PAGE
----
Australian Digital Theses Program
|Title||Calculating Lives: The Numbers and Narratives of Forced Removals in Queensland 1859 - 1972|
|Author||Copland, Mark Stephen|
European expansion caused dramatic dislocation for Aboriginal populations in the landmass that became the state of Queensland. On the frontiers, violence, abductions and forced relocations occurred on a largely informal basis condoned by colonial governments. The introduction of protective legislation in the late nineteenth century created a formal state-directed legal and administrative framework for the forcible removal and institutionalisation of Aboriginal people. This became the cornerstone for policy direction in Queensland and remained so into the mid-twentieth century.
This thesis traces the development of policies and practices of removal in Queensland from their beginnings in the nineteenth century through to their dismantling in the mid-twentieth century. There has been much historical research into frontier violence and processes of dispossession in Queensland. The focus of this study is the systematic analysis of archival data relating to the forced removals of the twentieth century.
The study has its genesis in an Australian Research Council Strategic Partnership with Industry — Research and Training Scheme (SPIRT) grant. This grant enabled the construction of a Removals Database, which provides a powerful tool with which to interrogate available records pertaining to removals of Aboriginal people in Queensland. Removals were a crucial element in the gathering and exploitation of Aboriginal labourers during the twentieth century. They also constituted a major form of control for the departments responsible for Aboriginal affairs within the Queensland administration.
Tensions between a policy of complete segregation and the demand for Aboriginal labour in the wider community existed throughout the period of study. While segregation was implemented to an extent in relation to targeted sections of the Aboriginal population, such as “half-caste” females, employer insistence on access to reliable, cheap Aboriginal labour invariably took precedence.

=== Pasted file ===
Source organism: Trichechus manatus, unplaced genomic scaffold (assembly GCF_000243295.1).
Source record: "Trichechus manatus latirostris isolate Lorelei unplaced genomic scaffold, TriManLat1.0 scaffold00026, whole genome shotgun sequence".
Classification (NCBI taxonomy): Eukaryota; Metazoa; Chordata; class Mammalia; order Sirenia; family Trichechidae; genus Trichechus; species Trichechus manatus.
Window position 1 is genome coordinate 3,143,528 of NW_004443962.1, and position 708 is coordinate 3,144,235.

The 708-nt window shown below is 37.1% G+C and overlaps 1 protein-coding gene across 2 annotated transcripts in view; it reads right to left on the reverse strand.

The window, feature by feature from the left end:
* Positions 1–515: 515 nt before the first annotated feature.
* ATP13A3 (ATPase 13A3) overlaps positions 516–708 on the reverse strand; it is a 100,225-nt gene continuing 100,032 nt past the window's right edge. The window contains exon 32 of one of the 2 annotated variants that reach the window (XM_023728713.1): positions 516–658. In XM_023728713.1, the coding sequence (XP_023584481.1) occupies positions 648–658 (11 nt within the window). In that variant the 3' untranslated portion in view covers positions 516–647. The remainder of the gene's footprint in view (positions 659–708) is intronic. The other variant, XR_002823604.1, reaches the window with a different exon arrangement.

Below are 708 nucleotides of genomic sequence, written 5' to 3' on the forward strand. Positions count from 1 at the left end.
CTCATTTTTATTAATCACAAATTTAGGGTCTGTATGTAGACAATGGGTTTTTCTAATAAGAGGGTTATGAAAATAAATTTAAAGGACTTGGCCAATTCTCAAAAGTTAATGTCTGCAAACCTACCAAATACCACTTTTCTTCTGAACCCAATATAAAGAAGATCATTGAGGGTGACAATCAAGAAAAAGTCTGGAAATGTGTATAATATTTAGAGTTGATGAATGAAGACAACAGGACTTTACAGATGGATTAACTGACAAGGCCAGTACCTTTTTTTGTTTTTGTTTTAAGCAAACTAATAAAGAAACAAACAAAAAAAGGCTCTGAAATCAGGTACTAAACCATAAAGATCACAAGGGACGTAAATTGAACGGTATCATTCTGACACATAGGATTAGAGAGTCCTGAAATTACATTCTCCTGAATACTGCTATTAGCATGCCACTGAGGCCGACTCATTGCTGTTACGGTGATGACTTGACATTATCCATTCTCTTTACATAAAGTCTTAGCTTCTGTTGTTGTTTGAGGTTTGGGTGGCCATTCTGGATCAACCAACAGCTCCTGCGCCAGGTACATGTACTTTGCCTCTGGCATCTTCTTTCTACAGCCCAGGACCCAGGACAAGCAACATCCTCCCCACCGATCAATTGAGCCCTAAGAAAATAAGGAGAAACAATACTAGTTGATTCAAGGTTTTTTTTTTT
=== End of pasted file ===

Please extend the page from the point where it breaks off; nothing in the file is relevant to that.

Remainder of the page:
Detailed analysis of recorded reasons for removals demonstrates that they are unreliable in explaining why individuals were actually removed. They show a changing focus over time. Fluctuations in numbers of removals for different years reflect reasons not officially acknowledged in the records, such as the need to populate newly created reserves and establish institutional communities. They tell us little about the situation of Aboriginal people, but much about the racial thinking of the time.
This study contributes to our knowledge base about the implementation and extent of Aboriginal child separation in Queensland. A comprehensive estimate of the number of separations concludes that one in six Aboriginal children in Queensland were separated from their natural families as a result of past policies.
Local Aboriginal Protectors (usually police officers) played a major role in the way that the policy of removals was implemented. Local factors often determined the extent of removals as much as policy direction in the centralised Office of the Chief Protector of Aborigines. Removals took place across vast distances, and the Chief Protector was often totally reliant on local protectors for information and advice. This meant that employers and local protectors could have a major impact on the rate of removals in a given location.
Responses of both Protectors and Aboriginal people to the policy of removals were not always compliant. Some Protectors worked to ensure that local Aboriginal people could remain in their own community and geographical location. Aboriginal people demonstrated a degree of resistance to the policy and there are a numerous recorded examples of extraordinary human endurance where they travelled large distances in difficult circumstances to return to their original locations and communities.
The policy of removals impacted on virtually every Aboriginal family in the state of Queensland and the effects of the dislocations continue to be experienced to this day.
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